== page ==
The mechanism most cited as missing from Darwin's (and Wallace's) work was an explanation of inheritance. Mendel's work took till after 1900 to be rediscovered and appreciated.
Although, Darwin did have a copy Mendel's paper, I have read that there was no obvious evidence he read it (lots of stuff in the library?). Darwin (and many others) understood this lack of mechanism, which explains the rapid acceptance of Mendel's findings after their rediscovery. Darwin tried to come up with his own inheritance explanation, but it did not work out well.
About 20 or 30 years after the rediscovery of Mendel, and the blossoming of transmission genetics (transmission across the generations), Darwinan thinking was combined with the new understanding of genetics and population genetics in The Modern Synthesis (which is now old).
There remained issues of compatibility with generative processes (like developmental processes) which have been subsequently woven into new theoretical thought.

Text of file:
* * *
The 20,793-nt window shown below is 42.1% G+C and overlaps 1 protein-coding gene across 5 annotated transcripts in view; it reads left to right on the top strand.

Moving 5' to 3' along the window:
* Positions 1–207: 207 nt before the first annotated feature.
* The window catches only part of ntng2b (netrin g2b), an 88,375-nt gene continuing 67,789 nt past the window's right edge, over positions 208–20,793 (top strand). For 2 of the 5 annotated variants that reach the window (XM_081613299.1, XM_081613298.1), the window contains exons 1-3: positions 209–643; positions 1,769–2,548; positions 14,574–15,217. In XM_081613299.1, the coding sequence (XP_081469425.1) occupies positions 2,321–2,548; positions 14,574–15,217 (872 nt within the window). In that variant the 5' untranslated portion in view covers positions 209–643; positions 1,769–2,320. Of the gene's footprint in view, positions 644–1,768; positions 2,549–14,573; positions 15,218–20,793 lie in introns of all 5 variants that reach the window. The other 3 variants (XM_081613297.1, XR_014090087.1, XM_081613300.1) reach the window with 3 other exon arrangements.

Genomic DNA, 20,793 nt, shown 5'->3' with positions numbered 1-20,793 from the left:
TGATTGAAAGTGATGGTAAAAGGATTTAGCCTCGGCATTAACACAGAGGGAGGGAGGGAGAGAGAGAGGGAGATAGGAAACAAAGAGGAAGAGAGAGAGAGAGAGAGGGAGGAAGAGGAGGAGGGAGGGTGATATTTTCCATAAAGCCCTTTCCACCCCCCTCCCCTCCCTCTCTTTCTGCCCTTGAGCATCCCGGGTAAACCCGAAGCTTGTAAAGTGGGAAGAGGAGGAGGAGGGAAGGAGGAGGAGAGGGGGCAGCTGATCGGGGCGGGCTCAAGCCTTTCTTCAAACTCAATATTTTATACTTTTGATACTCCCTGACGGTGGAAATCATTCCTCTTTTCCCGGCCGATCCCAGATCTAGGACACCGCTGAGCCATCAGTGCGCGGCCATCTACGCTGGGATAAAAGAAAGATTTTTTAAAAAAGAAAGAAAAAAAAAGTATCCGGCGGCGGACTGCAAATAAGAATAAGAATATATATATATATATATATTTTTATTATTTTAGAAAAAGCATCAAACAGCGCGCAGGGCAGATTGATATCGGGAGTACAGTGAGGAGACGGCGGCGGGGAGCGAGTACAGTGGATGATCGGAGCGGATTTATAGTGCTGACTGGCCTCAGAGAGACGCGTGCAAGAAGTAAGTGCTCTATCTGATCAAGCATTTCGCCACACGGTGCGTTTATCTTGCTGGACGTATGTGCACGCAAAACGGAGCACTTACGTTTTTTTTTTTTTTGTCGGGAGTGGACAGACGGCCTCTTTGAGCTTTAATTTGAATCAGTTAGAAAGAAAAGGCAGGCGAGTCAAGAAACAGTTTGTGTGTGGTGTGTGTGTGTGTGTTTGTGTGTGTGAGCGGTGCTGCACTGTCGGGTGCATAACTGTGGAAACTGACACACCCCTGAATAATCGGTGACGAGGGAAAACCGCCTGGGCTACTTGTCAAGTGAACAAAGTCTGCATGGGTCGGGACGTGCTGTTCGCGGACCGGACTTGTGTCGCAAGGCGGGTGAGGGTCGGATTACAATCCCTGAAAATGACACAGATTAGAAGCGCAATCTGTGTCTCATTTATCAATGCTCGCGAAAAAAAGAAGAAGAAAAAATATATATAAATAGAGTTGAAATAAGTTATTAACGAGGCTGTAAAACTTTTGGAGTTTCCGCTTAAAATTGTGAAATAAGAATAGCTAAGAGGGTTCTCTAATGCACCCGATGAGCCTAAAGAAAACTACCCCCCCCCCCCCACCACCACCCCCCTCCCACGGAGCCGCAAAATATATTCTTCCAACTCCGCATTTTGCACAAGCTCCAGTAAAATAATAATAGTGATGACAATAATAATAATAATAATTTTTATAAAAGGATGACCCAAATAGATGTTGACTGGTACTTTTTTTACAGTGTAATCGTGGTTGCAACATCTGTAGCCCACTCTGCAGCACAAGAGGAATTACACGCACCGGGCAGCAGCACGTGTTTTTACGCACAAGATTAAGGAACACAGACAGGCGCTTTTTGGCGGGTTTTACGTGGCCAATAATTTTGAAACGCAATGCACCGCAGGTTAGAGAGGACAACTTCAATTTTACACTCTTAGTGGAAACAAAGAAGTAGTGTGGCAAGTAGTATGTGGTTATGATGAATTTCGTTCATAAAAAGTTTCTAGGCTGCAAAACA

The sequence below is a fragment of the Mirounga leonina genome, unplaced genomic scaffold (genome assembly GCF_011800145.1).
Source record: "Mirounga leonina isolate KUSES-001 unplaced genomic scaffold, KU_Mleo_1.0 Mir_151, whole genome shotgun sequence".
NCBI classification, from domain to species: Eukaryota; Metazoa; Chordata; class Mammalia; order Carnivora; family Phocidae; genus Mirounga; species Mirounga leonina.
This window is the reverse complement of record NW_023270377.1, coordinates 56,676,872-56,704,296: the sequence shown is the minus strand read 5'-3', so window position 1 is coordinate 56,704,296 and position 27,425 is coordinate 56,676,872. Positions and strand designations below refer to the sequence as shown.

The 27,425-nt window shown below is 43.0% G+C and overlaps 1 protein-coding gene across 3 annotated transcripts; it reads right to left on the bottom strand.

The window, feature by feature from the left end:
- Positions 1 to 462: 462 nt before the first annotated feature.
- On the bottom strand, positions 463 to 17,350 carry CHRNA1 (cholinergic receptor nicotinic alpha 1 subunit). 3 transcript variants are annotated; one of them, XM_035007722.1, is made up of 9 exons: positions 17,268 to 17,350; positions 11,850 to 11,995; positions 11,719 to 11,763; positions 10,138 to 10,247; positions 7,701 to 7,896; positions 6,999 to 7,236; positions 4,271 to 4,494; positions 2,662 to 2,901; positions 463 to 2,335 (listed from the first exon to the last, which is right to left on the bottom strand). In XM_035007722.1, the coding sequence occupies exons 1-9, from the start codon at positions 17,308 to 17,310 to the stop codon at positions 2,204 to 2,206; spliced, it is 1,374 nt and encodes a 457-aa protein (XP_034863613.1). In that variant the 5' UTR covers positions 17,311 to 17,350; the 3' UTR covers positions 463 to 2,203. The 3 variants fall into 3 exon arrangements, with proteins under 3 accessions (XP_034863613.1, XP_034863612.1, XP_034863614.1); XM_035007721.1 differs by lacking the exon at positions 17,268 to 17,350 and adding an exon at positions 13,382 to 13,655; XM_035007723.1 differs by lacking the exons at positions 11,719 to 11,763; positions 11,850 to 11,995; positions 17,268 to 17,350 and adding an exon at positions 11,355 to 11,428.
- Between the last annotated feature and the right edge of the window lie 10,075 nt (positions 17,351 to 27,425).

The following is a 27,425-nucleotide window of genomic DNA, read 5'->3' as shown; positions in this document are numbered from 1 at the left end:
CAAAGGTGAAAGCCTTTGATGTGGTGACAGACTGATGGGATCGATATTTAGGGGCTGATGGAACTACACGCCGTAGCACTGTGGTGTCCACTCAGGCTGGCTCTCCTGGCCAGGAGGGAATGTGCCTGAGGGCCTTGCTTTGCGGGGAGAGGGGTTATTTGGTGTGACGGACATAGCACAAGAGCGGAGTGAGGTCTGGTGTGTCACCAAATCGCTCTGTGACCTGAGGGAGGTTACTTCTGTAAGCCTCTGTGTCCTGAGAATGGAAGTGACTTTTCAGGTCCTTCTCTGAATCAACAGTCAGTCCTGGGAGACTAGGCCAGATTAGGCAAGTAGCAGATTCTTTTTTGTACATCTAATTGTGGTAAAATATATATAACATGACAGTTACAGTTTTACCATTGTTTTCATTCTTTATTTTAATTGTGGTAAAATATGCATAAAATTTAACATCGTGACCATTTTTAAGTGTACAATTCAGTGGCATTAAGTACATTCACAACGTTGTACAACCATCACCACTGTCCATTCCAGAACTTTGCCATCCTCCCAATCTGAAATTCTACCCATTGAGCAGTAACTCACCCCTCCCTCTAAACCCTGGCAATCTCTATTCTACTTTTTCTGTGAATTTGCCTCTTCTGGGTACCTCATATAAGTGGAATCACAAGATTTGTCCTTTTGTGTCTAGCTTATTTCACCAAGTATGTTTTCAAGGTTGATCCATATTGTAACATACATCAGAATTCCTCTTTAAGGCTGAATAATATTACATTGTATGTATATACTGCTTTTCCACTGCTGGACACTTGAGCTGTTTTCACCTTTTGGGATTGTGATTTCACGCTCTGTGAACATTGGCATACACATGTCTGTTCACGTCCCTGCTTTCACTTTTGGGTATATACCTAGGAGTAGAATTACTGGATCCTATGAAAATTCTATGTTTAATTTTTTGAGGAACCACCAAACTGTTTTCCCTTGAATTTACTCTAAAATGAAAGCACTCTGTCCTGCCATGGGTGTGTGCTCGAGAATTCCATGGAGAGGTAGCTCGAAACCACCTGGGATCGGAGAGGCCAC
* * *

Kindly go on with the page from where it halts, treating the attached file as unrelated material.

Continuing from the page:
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  • #16
My short discussion of Darwin's theory left out a lot and the discussion of Bryson may have glossed over some details Darwin learned of Mendel's work from the publications of Wilhelm Olbers Focke. Mendel had a copy of Origens. Apparently, the Encyclopedia Britannica which was more influential at that time helped keep Mendel's work from sinking into obscurity.

It is interesting that two Important theories fell into a state of desuetude for nearly a half-century before they were united.
 
  • #17
"Even Mendel's genetic theory while key to evolution both Mendel and Darwin did not see the relationship[ between their theories even though they were aware of each other's theories."

Darwin's theory of natural selection was based on artificial selection. This was widely practiced and an indisputable fact. I don't see why the Darwin/Wallace theory needs to specify a mechanism for inheritability to be credible. Indeed the whole thing seems to be common sense. The only barrier was millenia of tradition, something not to be underestimated. Even Albert Einstein, whose thinking was as innovative and flexible as anyone's, fell victim to it by failing to notice that his theories forbade a static universe. He does have the excuse that he was distracted by even more substantial things. If he'd ever focused his attention on the issue he surely would have got it. That just goes to show that coming up with the questions can be the hard part, with the answer to the question being a simple matter.